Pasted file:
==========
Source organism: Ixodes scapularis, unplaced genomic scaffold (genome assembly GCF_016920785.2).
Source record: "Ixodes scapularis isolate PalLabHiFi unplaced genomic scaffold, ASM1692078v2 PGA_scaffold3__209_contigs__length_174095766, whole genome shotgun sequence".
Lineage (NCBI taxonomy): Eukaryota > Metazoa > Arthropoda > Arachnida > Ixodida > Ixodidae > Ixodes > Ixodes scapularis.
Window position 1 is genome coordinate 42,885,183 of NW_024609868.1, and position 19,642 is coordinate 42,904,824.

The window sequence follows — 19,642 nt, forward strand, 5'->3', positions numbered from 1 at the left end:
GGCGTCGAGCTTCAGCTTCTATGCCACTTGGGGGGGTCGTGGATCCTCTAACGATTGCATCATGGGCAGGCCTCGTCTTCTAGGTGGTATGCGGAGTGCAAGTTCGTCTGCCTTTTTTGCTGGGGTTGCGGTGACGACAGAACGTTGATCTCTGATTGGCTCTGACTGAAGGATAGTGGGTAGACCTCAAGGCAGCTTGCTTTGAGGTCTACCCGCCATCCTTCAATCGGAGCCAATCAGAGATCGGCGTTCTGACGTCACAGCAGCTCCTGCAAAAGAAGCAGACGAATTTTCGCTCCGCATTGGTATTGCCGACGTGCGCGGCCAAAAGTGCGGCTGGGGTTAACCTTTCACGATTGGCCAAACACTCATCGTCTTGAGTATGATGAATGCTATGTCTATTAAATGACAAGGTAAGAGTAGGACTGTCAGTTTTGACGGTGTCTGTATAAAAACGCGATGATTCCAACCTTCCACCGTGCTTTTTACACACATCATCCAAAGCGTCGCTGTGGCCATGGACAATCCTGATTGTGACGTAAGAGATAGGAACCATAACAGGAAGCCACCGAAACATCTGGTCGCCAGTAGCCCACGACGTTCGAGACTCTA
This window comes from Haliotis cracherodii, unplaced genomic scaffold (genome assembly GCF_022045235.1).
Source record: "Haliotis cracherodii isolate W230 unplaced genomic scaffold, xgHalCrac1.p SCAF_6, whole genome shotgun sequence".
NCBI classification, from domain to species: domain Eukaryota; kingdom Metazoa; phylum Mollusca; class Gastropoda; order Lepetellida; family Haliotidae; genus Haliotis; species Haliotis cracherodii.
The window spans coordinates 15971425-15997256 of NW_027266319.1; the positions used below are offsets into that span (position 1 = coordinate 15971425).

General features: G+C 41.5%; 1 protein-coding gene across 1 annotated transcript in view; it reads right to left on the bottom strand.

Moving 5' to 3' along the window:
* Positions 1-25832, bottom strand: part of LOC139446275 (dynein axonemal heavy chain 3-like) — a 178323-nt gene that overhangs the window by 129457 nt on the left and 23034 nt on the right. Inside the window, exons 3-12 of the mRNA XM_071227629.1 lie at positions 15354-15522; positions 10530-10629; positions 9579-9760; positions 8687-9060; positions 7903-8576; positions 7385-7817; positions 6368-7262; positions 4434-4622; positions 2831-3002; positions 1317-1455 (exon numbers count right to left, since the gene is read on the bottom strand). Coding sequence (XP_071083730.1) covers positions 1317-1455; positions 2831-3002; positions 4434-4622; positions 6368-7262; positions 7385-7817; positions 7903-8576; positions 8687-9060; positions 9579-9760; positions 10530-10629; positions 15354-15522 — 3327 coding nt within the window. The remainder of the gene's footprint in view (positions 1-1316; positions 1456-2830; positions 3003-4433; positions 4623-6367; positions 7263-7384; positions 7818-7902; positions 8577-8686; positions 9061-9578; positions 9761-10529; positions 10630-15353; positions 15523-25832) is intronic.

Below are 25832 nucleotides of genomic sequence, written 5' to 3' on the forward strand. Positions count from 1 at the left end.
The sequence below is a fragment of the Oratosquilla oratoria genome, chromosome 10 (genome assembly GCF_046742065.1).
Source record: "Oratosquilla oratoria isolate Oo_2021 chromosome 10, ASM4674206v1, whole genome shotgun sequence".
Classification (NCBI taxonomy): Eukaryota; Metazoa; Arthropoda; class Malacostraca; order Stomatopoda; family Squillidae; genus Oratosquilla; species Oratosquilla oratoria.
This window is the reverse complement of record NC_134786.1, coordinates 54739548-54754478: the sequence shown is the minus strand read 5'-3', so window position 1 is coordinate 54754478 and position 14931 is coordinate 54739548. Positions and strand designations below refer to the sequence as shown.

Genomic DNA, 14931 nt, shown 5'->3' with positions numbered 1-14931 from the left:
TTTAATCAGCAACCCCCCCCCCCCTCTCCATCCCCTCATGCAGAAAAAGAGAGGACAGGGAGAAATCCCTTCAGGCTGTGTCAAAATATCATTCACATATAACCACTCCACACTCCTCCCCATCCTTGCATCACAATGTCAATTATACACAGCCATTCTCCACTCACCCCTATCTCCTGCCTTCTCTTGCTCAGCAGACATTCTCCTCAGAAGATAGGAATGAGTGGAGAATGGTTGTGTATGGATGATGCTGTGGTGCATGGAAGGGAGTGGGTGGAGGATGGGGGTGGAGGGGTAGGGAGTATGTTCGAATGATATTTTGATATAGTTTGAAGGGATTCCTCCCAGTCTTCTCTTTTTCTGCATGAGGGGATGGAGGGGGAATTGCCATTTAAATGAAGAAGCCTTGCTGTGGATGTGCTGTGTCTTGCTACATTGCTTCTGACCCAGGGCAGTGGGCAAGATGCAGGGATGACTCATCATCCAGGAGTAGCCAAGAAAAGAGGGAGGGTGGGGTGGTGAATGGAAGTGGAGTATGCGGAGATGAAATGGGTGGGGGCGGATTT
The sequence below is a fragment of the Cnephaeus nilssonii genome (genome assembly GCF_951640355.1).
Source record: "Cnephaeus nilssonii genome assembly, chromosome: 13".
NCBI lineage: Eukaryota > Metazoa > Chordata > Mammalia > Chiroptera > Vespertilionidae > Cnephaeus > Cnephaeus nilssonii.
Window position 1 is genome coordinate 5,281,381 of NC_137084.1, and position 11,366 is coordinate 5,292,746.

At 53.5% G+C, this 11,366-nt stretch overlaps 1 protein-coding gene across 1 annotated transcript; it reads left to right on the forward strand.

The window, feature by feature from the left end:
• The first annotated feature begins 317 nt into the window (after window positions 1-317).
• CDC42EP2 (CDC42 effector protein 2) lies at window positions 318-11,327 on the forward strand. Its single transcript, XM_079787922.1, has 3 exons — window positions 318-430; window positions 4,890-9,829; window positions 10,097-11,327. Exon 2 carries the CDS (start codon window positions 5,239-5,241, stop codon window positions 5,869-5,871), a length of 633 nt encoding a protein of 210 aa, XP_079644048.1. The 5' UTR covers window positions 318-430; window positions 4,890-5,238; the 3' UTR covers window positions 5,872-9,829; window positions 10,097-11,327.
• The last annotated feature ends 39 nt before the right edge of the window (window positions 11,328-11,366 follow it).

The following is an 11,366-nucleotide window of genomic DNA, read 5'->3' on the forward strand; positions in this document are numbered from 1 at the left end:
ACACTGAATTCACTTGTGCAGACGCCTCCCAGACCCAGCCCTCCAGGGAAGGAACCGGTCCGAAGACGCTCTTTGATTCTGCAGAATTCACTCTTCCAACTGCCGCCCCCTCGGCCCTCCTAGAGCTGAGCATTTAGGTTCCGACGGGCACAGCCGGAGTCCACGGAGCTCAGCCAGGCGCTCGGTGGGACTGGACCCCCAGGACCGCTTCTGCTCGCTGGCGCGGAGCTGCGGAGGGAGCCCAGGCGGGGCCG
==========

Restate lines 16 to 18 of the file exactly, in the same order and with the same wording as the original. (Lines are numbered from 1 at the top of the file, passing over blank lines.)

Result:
Source record: "Oratosquilla oratoria isolate Oo_2021 chromosome 10, ASM4674206v1, whole genome shotgun sequence".
Classification (NCBI taxonomy): Eukaryota; Metazoa; Arthropoda; class Malacostraca; order Stomatopoda; family Squillidae; genus Oratosquilla; species Oratosquilla oratoria.
This window is the reverse complement of record NC_134786.1, coordinates 54739548-54754478: the sequence shown is the minus strand read 5'-3', so window position 1 is coordinate 54754478 and position 14931 is coordinate 54739548. Positions and strand designations below refer to the sequence as shown.